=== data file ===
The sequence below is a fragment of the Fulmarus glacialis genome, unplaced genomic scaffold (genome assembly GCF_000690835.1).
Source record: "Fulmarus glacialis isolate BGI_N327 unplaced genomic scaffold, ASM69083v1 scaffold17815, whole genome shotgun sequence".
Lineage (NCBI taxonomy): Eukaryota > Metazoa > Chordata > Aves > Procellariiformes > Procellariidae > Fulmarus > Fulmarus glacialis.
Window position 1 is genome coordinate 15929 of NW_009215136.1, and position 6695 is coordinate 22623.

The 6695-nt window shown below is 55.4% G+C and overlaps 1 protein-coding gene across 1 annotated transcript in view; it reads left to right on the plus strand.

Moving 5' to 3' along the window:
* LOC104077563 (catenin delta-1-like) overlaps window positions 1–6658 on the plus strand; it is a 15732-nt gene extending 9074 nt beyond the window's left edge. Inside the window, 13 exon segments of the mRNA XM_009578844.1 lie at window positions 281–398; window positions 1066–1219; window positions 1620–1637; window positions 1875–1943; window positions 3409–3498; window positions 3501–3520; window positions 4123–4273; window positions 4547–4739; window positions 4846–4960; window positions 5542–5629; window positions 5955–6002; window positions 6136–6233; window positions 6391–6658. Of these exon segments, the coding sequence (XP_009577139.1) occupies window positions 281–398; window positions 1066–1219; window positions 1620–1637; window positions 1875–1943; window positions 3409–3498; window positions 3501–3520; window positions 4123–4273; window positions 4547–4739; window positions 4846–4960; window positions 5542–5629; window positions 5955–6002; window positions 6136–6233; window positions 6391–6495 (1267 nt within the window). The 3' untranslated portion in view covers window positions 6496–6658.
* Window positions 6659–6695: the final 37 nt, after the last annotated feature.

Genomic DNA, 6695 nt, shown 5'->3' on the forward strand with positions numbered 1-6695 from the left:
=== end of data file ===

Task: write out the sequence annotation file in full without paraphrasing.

The sequence below is a fragment of the Fulmarus glacialis genome, unplaced genomic scaffold (genome assembly GCF_000690835.1).
Source record: "Fulmarus glacialis isolate BGI_N327 unplaced genomic scaffold, ASM69083v1 scaffold17815, whole genome shotgun sequence".
Lineage (NCBI taxonomy): Eukaryota > Metazoa > Chordata > Aves > Procellariiformes > Procellariidae > Fulmarus > Fulmarus glacialis.
Window position 1 is genome coordinate 15929 of NW_009215136.1, and position 6695 is coordinate 22623.

The 6695-nt window shown below is 55.4% G+C and overlaps 1 protein-coding gene across 1 annotated transcript in view; it reads left to right on the plus strand.

Moving 5' to 3' along the window:
* LOC104077563 (catenin delta-1-like) overlaps window positions 1–6658 on the plus strand; it is a 15732-nt gene extending 9074 nt beyond the window's left edge. Inside the window, 13 exon segments of the mRNA XM_009578844.1 lie at window positions 281–398; window positions 1066–1219; window positions 1620–1637; window positions 1875–1943; window positions 3409–3498; window positions 3501–3520; window positions 4123–4273; window positions 4547–4739; window positions 4846–4960; window positions 5542–5629; window positions 5955–6002; window positions 6136–6233; window positions 6391–6658. Of these exon segments, the coding sequence (XP_009577139.1) occupies window positions 281–398; window positions 1066–1219; window positions 1620–1637; window positions 1875–1943; window positions 3409–3498; window positions 3501–3520; window positions 4123–4273; window positions 4547–4739; window positions 4846–4960; window positions 5542–5629; window positions 5955–6002; window positions 6136–6233; window positions 6391–6495 (1267 nt within the window). The 3' untranslated portion in view covers window positions 6496–6658.
* Window positions 6659–6695: the final 37 nt, after the last annotated feature.

Genomic DNA, 6695 nt, shown 5'->3' on the forward strand with positions numbered 1-6695 from the left: